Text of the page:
It seems that everyone knows someone who has worked in the food industry who delights in telling hygiene horror stories, followed by the dire warning: don’t eat such-and-such a brand’s burgers or biscuits. At least some of these tales appear to be more than urban myths and result in prosecutions, and public hygiene inspectors have become the stars of the small screen. So why don’t we seem to hear about the many horrendous human errors that must occur in our own higher education sector?
Here are four examples that I have witnessed in three different respected British higher education establishments.
The first must occur frequently. A member of staff loses a set of exam papers. No one owns up and, to cover for the error, average marks are returned based on students’ performance in other exams.
Second, and more extreme, a student fails their dissertation and is given a year to resubmit before they can graduate. Despite adding extra material over the year, the student is awarded a lower mark. When they appeal, their original mark is recalculated and it turns out that the student did in fact pass at the first attempt a year earlier. Does the university own up? Why of course not, it simply raises the mark of the second submission and the student graduates, oblivious to the fact that they have wasted an entire year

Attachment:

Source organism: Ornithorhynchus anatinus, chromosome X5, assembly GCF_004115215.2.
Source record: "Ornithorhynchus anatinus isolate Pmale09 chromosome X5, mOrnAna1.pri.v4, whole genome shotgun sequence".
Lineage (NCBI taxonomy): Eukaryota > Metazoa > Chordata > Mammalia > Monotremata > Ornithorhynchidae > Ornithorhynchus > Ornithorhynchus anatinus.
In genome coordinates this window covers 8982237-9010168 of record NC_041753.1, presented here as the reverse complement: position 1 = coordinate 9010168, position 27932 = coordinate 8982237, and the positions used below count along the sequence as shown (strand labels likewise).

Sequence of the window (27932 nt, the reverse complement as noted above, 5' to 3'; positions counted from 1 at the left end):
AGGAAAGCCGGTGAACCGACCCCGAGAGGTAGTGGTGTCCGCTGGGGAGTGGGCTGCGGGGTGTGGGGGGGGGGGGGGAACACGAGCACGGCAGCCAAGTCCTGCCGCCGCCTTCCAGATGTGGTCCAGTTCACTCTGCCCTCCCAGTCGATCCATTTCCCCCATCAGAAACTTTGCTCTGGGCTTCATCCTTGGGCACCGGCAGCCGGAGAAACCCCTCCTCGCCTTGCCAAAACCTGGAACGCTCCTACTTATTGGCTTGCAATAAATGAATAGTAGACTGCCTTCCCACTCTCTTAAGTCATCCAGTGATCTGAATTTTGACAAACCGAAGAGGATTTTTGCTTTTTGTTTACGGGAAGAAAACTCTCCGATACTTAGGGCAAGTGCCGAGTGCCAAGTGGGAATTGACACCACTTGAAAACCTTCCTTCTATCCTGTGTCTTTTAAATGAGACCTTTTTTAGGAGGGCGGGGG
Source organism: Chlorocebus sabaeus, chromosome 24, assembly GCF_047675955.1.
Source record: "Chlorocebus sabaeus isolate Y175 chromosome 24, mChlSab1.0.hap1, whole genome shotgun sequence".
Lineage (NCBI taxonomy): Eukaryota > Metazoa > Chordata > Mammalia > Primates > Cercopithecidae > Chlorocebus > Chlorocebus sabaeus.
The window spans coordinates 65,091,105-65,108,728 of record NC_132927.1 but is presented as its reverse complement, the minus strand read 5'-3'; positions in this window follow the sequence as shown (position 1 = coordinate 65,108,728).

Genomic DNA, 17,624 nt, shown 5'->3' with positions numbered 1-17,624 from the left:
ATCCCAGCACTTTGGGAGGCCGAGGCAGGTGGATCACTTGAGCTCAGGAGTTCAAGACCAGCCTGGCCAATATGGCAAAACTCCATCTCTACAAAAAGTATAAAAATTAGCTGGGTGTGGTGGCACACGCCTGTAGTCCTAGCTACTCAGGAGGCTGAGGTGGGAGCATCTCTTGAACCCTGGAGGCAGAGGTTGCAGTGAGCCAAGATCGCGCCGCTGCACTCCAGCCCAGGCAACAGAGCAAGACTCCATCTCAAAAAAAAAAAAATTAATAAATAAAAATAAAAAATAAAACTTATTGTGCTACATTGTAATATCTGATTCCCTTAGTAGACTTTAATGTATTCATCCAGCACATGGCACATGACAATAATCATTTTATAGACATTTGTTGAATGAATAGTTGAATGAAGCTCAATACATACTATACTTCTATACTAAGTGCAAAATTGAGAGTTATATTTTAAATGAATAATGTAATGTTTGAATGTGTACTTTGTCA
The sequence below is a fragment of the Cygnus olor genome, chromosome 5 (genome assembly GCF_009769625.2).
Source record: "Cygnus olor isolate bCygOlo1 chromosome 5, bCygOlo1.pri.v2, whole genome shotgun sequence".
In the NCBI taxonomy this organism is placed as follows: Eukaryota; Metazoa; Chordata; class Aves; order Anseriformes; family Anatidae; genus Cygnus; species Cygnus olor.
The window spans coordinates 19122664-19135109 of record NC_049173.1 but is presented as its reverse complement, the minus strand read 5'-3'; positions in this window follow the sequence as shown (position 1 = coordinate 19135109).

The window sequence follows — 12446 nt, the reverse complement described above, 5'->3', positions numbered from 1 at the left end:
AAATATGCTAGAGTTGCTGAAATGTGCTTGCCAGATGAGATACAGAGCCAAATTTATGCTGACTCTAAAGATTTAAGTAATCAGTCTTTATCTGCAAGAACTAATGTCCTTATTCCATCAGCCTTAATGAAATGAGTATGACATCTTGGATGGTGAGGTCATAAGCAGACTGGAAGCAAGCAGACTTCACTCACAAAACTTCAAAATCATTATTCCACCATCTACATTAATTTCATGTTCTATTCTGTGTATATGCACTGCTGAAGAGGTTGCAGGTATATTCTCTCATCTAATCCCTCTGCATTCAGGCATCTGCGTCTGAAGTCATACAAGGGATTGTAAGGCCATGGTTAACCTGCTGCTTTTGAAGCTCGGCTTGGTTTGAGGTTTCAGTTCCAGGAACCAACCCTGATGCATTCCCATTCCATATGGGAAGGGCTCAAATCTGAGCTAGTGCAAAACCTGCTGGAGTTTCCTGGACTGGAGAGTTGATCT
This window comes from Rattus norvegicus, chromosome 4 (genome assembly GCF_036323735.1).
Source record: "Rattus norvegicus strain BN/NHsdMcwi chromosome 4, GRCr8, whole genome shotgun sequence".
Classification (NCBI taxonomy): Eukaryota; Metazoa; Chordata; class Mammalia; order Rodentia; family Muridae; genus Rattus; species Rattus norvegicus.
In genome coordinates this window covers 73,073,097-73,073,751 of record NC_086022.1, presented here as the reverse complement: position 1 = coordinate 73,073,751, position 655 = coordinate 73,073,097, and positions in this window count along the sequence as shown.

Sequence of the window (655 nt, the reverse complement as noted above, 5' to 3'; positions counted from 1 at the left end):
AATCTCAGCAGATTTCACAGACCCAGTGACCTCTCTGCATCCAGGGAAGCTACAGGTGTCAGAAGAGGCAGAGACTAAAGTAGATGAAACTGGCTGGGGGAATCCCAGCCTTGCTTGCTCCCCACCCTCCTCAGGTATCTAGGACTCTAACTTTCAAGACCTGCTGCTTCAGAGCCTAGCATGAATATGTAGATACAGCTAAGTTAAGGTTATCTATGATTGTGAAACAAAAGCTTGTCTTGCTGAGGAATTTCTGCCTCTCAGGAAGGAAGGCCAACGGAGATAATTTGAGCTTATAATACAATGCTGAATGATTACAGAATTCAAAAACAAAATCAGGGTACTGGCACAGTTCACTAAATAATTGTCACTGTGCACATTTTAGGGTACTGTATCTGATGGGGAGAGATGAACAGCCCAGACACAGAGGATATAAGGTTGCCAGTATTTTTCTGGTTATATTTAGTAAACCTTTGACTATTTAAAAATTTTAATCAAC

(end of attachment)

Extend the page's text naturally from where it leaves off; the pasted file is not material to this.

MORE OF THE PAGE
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Dr Bex Lewis is passionate about helping people engage with the digital world in a positive way, where she has more than 20 years’ experience. She is Senior Lecturer in Digital Marketing at Manchester Metropolitan University and Visiting Research Fellow at St John’s College, Durham University, with a particular interest in digital culture, persuasion and attitudinal change, especially how this affects the third sector, including faith organisations, and, after her breast cancer diagnosis in 2017, has started to research social media and cancer. Trained as a mass communications historian, she has written the original history of the poster Keep Calm and Carry On: The Truth Behind the Poster (Imperial War Museum, 2017), drawing upon her PhD research. She is Director of social media consultancy Digital Fingerprint, and author of Raising Children in a Digital Age: Enjoying the Best, Avoiding the Worst (Lion Hudson, 2014; second edition in process) as well as a number of book chapters, and regularly judges digital awards. She has a strong media presence, with her expertise featured in a wide range of publications and programmes, including national, international and specialist TV, radio and press, and can be found all over social media, typically as @drbexl.